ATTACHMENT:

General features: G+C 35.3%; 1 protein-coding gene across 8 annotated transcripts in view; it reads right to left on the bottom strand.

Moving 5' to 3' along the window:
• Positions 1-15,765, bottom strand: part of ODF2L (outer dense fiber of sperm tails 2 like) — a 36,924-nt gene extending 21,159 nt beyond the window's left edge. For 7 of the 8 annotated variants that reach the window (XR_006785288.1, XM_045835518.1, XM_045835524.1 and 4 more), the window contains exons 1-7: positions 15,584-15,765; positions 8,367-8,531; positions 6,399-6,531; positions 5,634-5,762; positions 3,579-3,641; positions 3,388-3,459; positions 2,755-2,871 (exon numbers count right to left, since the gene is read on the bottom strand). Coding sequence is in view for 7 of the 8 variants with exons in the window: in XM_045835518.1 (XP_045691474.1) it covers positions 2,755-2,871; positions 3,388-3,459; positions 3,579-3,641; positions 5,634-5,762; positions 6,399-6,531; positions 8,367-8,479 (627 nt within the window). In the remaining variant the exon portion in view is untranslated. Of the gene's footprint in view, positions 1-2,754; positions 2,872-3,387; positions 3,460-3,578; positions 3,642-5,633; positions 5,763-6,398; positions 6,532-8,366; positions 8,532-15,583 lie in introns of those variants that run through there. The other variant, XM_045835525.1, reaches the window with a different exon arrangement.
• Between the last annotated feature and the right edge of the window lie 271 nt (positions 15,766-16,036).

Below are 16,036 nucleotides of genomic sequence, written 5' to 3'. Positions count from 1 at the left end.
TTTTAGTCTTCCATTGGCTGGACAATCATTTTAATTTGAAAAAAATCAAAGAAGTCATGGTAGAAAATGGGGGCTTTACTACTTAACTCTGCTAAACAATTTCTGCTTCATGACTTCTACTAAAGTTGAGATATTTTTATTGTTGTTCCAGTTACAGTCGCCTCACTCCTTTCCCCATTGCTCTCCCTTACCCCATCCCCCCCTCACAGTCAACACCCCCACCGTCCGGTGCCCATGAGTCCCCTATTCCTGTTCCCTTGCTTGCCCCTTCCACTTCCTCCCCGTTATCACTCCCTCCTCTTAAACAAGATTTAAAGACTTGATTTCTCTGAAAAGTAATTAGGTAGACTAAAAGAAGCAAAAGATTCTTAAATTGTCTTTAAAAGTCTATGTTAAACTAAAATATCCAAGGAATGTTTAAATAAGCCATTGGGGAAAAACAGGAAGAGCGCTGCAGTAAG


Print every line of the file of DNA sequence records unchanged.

General features: G+C 35.3%; 1 protein-coding gene across 8 annotated transcripts in view; it reads right to left on the bottom strand.

Moving 5' to 3' along the window:
• Positions 1-15,765, bottom strand: part of ODF2L (outer dense fiber of sperm tails 2 like) — a 36,924-nt gene extending 21,159 nt beyond the window's left edge. For 7 of the 8 annotated variants that reach the window (XR_006785288.1, XM_045835518.1, XM_045835524.1 and 4 more), the window contains exons 1-7: positions 15,584-15,765; positions 8,367-8,531; positions 6,399-6,531; positions 5,634-5,762; positions 3,579-3,641; positions 3,388-3,459; positions 2,755-2,871 (exon numbers count right to left, since the gene is read on the bottom strand). Coding sequence is in view for 7 of the 8 variants with exons in the window: in XM_045835518.1 (XP_045691474.1) it covers positions 2,755-2,871; positions 3,388-3,459; positions 3,579-3,641; positions 5,634-5,762; positions 6,399-6,531; positions 8,367-8,479 (627 nt within the window). In the remaining variant the exon portion in view is untranslated. Of the gene's footprint in view, positions 1-2,754; positions 2,872-3,387; positions 3,460-3,578; positions 3,642-5,633; positions 5,763-6,398; positions 6,532-8,366; positions 8,532-15,583 lie in introns of those variants that run through there. The other variant, XM_045835525.1, reaches the window with a different exon arrangement.
• Between the last annotated feature and the right edge of the window lie 271 nt (positions 15,766-16,036).

Below are 16,036 nucleotides of genomic sequence, written 5' to 3'. Positions count from 1 at the left end.
TTTTAGTCTTCCATTGGCTGGACAATCATTTTAATTTGAAAAAAATCAAAGAAGTCATGGTAGAAAATGGGGGCTTTACTACTTAACTCTGCTAAACAATTTCTGCTTCATGACTTCTACTAAAGTTGAGATATTTTTATTGTTGTTCCAGTTACAGTCGCCTCACTCCTTTCCCCATTGCTCTCCCTTACCCCATCCCCCCCTCACAGTCAACACCCCCACCGTCCGGTGCCCATGAGTCCCCTATTCCTGTTCCCTTGCTTGCCCCTTCCACTTCCTCCCCGTTATCACTCCCTCCTCTTAAACAAGATTTAAAGACTTGATTTCTCTGAAAAGTAATTAGGTAGACTAAAAGAAGCAAAAGATTCTTAAATTGTCTTTAAAAGTCTATGTTAAACTAAAATATCCAAGGAATGTTTAAATAAGCCATTGGGGAAAAACAGGAAGAGCGCTGCAGTAAG